What philosophy informs your training?
We train in the integrative humanistic model of counselling. This means that we draw from all the major counselling and psychotherapy theories. However, we are most strongly influenced by the principles of the humanistic therapies, mainly Person-centred, Gestalt and Existential.
To work within this model, the counsellors needs to be willing to undergo the same awareness training and deep self-exploration as they are expecting of their clients. They also know that nothing they do takes precedent over the building of a safe, trusting relationship with these clients.
Subsequently, the main aim of our professional training is to create learning conditions which foster healthy relationships and personal and professional development, give meaning to life, and helping to realise potential. These very same aims will be part of every counsellor-client relationship.
What does it mean that your training is experiential?
The primary mode of our training is experiential learning. People learn best from experience. Oscar Wilde once said that “Education is an admirable thing but it is well to remember from time to time that nothing that is worth knowing can be taught”. We kinda get what he means. In our training we look to facilitate experiences rather than bore you with powerpoint. “If a picture is worth a thousand words then an experience is worth a thousand pictures” (Woldt & Tolman 2005, p. xvii).
To work as an integrative humanistic counsellor requires a commitment to lifelong experiential and reflective learning. In order to be able to form, develop and maintain relationships, counsellors need to be self-aware and to engage in self-reflective learning, taking into account every aspect that informs their identity. The aim is to be able to offer open, authentic communication with clients, identifying and responding to issues and to complex relationship dynamics with immediacy, spontaneity and creativity. Trainees also learn about what blocks awareness and how to manage these blocks in themselves and others.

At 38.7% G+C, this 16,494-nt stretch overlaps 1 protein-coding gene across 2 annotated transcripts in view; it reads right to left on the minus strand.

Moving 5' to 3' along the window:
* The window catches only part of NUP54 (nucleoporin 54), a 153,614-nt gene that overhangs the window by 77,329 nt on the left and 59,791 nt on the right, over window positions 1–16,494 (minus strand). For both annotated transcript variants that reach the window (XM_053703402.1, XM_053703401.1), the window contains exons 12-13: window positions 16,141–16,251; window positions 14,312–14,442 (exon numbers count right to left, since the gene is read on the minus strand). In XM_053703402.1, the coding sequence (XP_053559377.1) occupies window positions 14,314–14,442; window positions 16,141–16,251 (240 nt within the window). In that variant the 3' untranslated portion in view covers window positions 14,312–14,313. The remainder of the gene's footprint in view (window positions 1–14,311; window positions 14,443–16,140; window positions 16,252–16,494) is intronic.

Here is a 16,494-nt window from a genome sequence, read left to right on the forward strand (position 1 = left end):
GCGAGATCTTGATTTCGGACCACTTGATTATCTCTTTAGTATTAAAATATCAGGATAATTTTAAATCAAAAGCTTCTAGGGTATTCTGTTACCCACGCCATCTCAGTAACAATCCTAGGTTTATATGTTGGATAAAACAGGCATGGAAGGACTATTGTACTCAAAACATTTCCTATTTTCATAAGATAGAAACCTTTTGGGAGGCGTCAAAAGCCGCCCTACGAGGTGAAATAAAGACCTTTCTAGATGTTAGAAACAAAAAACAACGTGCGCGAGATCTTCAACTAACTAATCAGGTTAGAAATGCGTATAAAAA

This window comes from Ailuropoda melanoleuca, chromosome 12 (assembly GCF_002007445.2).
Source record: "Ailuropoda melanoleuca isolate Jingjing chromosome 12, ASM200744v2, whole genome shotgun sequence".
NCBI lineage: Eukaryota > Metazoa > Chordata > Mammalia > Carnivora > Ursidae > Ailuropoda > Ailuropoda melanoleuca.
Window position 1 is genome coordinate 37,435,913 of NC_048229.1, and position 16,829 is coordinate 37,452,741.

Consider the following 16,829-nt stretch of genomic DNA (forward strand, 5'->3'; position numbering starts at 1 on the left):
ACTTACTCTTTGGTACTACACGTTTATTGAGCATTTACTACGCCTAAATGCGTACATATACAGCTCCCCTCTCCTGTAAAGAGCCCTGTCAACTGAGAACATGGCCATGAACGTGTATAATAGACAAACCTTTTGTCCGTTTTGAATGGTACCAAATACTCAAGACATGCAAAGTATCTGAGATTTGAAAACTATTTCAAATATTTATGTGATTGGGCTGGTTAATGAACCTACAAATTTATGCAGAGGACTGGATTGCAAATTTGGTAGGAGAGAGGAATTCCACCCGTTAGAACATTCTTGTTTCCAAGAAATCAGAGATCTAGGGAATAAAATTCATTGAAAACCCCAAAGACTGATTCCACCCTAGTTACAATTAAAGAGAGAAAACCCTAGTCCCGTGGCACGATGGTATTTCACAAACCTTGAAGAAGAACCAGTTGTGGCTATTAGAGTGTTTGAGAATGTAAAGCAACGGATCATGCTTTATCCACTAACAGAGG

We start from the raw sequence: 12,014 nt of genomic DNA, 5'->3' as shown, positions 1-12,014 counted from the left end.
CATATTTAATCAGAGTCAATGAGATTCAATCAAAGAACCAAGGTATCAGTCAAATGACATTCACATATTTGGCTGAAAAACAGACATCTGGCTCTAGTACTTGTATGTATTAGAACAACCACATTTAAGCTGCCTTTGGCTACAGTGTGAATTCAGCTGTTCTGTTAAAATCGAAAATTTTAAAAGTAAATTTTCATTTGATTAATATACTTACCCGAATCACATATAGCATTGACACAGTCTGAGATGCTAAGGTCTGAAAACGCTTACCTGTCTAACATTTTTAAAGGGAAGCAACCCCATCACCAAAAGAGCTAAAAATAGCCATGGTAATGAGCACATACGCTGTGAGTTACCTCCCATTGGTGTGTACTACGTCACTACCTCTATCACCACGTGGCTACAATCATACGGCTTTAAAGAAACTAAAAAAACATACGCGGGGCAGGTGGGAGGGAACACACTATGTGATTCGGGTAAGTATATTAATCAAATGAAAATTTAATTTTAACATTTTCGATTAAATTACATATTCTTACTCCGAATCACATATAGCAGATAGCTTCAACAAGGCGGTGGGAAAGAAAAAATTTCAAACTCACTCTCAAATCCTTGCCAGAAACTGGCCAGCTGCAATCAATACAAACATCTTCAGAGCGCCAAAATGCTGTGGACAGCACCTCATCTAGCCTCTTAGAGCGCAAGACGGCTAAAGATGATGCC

This is a holistic way of being in the world and not comparable to training that produces expert technicians. Although counselling and psychotherapy work is very rewarding, it is also personally demanding and challenging.
Is this reflected in the places you train?
Because our teaching method is experiential, we look to train in environments where counselling is relevant and active. “The Centre” at 7, Fr Mathew St, is a busy counselling practice in Cork City. Marymount on the west side of Cork City is a modern and easily accessible hospital and hospice with state of the art learning facilities. Northridge House on the east side of Cork City is attached to St Luke’s Home for the elderly. We hold residential training in Kerry and Wexford in tranquil and comfortable surroundings where we are known to train in the garden and on the beach aswell as in the conference rooms!
What does it mean that your training is practice-based?
Cork Counselling Services operates a busy city centre counselling centre. First and foremost, our training is led by trainers who counsel as much as they teach. Your initial client work will be done in our busy centre, accompanied and supervised by our team. This level of student support at a crucial training stage is unparalleled by other colleges. We also offer in-house placement opportunities when you need to build up your practice hours in order to qualify. In this case, you do not have to find your own clients or find a premises from which to work.
Are there placement opportunities?
No other training school in Ireland integrates training and practice as tightly as we do. All students attend sit-ins with clients in our own counselling practice, which means they are fully supported by our own staff. Case Studies take place here also, with inhouse supervision, giving every student a direct experience of a successful counselling practice. Practice hours can be completed either within our service or with an external practice depending on various factors. We only place a student in an external practice if we are certain of the standards of counselling and supervision there. All placements follow IACP Guidelines.